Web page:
Episcopal Homes of Minnesota plans to build a senior housing development in Loring Park in place of an Episcopal Church office building.
The St. Paul-based nonprofit developer, which specializes in senior housing, wants to alleviate a shortage of parking for the nearby Episcopal Church of Minnesota and St. Mark’s Episcopal Cathedral through an apartment complex at 1730 Clifton Place. The project, dubbed the Episcopal Campus, calls for demolishing the office building and constructing a four-story, 58-unit senior housing complex, which would house 10,000 square feet of church office space and a 1,200-square-foot retail space.
Marvin Plakut, president and CEO of Episcopal Homes, said the impetus for the project was the cathedral’s challenge with too little parking, but has expanded to updating the church’s outdated office space and providing senior housing. The project would include two levels of underground parking with 175 spaces, including about 60 for residents, who would be independent living seniors who are 62 years old or older.
Plakut said senior housing makes sense for society’s changing demographics and there is “ample” demand. Other new senior housing developments have sprout up in the city, including Mill City Quarter and the Ceresota Mill building in the Mill District.
Plans for the $21 million project have been in the works for about 12 years, he said, but the developer recently rejuvenated work on the complex. He said $6.1 million would come from a private raised equity campaign. About half has already been raised.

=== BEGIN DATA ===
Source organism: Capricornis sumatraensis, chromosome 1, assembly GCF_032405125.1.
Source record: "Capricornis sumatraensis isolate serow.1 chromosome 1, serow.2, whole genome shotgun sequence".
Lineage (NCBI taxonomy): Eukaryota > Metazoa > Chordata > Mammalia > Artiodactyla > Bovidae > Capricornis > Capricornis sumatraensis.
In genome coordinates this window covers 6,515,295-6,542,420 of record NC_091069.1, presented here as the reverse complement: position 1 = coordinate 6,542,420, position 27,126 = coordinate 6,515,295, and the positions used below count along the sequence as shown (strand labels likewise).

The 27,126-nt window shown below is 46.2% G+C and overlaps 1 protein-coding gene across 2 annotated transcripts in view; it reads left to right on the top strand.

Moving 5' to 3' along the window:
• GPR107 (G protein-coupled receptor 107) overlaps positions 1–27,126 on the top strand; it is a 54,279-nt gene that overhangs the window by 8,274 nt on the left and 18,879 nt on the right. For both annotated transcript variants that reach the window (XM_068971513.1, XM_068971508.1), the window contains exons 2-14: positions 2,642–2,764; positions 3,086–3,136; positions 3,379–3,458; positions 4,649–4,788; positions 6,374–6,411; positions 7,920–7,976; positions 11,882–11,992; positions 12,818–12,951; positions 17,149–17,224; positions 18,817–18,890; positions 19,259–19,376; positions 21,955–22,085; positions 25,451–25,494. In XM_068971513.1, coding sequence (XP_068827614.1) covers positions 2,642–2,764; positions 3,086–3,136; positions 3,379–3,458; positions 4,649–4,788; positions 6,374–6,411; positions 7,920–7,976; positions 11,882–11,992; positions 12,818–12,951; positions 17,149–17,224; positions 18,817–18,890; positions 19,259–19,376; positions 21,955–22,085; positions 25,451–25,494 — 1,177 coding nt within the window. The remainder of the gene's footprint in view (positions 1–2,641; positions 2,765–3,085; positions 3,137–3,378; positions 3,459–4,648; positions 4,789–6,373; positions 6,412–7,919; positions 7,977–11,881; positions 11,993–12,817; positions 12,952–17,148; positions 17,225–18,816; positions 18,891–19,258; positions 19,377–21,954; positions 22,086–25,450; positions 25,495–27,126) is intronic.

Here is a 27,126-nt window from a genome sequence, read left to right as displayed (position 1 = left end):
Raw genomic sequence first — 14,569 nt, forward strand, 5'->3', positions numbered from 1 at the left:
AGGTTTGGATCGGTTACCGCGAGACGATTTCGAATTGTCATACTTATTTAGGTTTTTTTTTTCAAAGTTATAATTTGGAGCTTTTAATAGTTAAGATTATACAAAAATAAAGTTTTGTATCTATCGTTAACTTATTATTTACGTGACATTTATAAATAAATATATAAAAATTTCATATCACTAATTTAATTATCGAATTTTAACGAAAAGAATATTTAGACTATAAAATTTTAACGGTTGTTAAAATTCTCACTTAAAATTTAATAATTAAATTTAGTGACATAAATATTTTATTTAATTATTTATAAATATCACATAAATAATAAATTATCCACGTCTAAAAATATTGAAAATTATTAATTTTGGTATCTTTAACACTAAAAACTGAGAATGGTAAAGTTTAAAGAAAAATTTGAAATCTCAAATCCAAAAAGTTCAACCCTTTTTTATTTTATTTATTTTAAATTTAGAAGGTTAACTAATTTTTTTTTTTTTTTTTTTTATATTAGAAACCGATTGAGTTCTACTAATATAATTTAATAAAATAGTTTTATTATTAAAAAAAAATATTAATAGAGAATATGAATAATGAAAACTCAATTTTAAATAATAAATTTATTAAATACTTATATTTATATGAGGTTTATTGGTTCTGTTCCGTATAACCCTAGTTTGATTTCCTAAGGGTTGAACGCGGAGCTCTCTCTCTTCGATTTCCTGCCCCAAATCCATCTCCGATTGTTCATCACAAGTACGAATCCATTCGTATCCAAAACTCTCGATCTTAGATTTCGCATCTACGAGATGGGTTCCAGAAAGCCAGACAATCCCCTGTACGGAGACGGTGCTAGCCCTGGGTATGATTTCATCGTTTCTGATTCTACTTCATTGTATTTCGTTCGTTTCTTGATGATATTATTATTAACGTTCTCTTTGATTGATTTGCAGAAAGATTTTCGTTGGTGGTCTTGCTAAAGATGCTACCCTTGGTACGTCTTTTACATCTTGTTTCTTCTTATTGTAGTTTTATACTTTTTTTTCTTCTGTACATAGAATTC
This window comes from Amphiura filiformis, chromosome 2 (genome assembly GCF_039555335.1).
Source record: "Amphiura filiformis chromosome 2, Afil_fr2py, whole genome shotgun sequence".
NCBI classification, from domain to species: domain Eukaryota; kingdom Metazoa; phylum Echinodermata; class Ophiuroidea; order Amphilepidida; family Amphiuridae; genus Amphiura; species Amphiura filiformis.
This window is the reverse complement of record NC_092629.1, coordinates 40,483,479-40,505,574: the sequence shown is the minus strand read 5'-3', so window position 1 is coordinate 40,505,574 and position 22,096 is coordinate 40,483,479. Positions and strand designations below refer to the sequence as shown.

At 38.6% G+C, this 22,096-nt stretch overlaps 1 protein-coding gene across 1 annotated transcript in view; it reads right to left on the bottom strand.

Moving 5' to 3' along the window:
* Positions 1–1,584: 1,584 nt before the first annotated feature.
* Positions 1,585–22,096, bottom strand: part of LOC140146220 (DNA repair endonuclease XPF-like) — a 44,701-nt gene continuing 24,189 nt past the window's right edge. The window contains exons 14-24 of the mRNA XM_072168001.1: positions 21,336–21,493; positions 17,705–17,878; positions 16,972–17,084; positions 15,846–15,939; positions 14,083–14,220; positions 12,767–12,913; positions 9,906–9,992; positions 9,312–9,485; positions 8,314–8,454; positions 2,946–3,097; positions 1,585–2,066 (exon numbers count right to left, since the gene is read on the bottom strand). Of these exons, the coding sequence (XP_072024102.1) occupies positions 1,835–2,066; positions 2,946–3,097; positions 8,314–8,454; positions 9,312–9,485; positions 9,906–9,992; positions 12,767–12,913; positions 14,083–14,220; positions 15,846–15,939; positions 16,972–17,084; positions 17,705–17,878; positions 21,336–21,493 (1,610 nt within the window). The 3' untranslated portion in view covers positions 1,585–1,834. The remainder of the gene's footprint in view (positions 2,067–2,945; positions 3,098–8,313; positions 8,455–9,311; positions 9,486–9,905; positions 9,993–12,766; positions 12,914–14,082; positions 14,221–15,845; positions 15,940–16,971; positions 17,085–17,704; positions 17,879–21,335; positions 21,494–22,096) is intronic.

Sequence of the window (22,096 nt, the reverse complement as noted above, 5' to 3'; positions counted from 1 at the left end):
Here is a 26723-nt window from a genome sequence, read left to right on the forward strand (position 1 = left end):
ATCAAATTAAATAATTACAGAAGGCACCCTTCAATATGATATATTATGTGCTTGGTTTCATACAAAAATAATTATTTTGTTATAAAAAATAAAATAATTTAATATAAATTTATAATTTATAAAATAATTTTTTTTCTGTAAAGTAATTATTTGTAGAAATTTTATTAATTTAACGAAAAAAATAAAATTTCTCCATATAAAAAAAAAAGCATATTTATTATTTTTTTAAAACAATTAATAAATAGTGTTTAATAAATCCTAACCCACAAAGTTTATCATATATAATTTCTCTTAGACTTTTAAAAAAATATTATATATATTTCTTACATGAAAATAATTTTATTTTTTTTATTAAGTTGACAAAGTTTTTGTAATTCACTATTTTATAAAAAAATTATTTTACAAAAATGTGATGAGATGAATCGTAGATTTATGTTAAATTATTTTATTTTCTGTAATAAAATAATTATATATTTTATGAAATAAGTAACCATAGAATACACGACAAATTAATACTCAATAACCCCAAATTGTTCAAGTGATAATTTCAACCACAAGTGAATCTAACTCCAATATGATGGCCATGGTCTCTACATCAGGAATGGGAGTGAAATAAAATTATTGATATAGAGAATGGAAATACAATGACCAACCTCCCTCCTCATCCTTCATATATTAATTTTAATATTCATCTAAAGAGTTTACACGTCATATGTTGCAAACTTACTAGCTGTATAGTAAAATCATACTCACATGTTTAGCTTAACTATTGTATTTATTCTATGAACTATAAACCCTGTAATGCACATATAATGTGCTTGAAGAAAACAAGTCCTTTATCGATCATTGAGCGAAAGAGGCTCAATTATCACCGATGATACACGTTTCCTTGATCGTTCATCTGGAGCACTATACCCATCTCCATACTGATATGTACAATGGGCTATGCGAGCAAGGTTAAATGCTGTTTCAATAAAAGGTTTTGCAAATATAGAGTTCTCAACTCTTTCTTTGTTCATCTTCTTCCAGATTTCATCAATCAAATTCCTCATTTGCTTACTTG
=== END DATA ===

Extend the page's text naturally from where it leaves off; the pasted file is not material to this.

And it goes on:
The developer had planned on six stories, but reduced the number of floors after talks with neighborhood groups and residents, who have historically been sensitive to the height of new developments. “We can make the numbers work at four stories. We cannot make them work at anything less than four,” he said.
The 65-year-old office building owned by the Episcopal Church would be demolished and offices for the bishop, missioners and church affiliates would move into the development’s ground floor. The complex would be located between St. Mark’s Cathedral and the Hennepin Avenue United Methodist Church. Plakut said they hope to have a small grocer in the rest of the first floor retail space.
“I’m particularly excited to cultivate an energetic, creative, multi-generational community in the Loring Park neighborhood — both benefitting from the beauty and resurgence of the neighborhood and also bringing our own gifts and passions to bear on the life we share here,” said Rev. Paul Lebens-Englund, dean of St. Mark’s Cathedral, in a statement.
The nonprofit expects to break ground in a year and housing to open in early 2017.